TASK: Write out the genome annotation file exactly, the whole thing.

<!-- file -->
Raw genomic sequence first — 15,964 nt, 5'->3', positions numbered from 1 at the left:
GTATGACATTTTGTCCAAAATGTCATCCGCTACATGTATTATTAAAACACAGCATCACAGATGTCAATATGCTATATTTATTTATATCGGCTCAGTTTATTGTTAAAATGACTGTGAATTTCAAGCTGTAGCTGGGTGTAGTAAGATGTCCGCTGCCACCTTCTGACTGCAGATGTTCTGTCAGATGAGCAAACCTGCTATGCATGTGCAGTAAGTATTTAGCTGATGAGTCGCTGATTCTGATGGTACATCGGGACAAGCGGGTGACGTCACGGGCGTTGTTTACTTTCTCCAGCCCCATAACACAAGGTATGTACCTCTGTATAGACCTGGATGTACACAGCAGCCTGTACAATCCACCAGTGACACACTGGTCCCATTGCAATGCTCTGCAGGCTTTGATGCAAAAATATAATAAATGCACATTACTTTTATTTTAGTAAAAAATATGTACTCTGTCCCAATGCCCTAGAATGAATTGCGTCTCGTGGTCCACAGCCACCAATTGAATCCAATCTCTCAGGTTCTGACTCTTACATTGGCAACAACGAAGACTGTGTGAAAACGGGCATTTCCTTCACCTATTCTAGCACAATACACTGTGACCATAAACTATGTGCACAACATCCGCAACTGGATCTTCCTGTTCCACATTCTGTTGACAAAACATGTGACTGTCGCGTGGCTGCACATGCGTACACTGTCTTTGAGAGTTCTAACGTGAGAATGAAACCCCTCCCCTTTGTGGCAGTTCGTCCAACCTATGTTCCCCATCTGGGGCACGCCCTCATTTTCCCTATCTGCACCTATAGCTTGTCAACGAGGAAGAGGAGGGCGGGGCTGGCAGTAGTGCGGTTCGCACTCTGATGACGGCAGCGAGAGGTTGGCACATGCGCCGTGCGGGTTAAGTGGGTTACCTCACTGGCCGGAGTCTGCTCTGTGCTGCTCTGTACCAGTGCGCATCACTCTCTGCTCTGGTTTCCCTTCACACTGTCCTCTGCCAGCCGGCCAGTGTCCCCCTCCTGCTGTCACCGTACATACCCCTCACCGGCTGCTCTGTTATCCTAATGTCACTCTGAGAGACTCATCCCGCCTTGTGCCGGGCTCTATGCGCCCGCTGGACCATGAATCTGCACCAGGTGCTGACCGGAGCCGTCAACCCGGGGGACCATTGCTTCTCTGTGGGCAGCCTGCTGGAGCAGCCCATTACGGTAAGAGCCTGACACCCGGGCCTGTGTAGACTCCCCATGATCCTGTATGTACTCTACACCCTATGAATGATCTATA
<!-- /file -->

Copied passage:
Raw genomic sequence first — 15,964 nt, 5'->3', positions numbered from 1 at the left:
GTATGACATTTTGTCCAAAATGTCATCCGCTACATGTATTATTAAAACACAGCATCACAGATGTCAATATGCTATATTTATTTATATCGGCTCAGTTTATTGTTAAAATGACTGTGAATTTCAAGCTGTAGCTGGGTGTAGTAAGATGTCCGCTGCCACCTTCTGACTGCAGATGTTCTGTCAGATGAGCAAACCTGCTATGCATGTGCAGTAAGTATTTAGCTGATGAGTCGCTGATTCTGATGGTACATCGGGACAAGCGGGTGACGTCACGGGCGTTGTTTACTTTCTCCAGCCCCATAACACAAGGTATGTACCTCTGTATAGACCTGGATGTACACAGCAGCCTGTACAATCCACCAGTGACACACTGGTCCCATTGCAATGCTCTGCAGGCTTTGATGCAAAAATATAATAAATGCACATTACTTTTATTTTAGTAAAAAATATGTACTCTGTCCCAATGCCCTAGAATGAATTGCGTCTCGTGGTCCACAGCCACCAATTGAATCCAATCTCTCAGGTTCTGACTCTTACATTGGCAACAACGAAGACTGTGTGAAAACGGGCATTTCCTTCACCTATTCTAGCACAATACACTGTGACCATAAACTATGTGCACAACATCCGCAACTGGATCTTCCTGTTCCACATTCTGTTGACAAAACATGTGACTGTCGCGTGGCTGCACATGCGTACACTGTCTTTGAGAGTTCTAACGTGAGAATGAAACCCCTCCCCTTTGTGGCAGTTCGTCCAACCTATGTTCCCCATCTGGGGCACGCCCTCATTTTCCCTATCTGCACCTATAGCTTGTCAACGAGGAAGAGGAGGGCGGGGCTGGCAGTAGTGCGGTTCGCACTCTGATGACGGCAGCGAGAGGTTGGCACATGCGCCGTGCGGGTTAAGTGGGTTACCTCACTGGCCGGAGTCTGCTCTGTGCTGCTCTGTACCAGTGCGCATCACTCTCTGCTCTGGTTTCCCTTCACACTGTCCTCTGCCAGCCGGCCAGTGTCCCCCTCCTGCTGTCACCGTACATACCCCTCACCGGCTGCTCTGTTATCCTAATGTCACTCTGAGAGACTCATCCCGCCTTGTGCCGGGCTCTATGCGCCCGCTGGACCATGAATCTGCACCAGGTGCTGACCGGAGCCGTCAACCCGGGGGACCATTGCTTCTCTGTGGGCAGCCTGCTGGAGCAGCCCATTACGGTAAGAGCCTGACACCCGGGCCTGTGTAGACTCCCCATGATCCTGTATGTACTCTACACCCTATGAATGATCTATA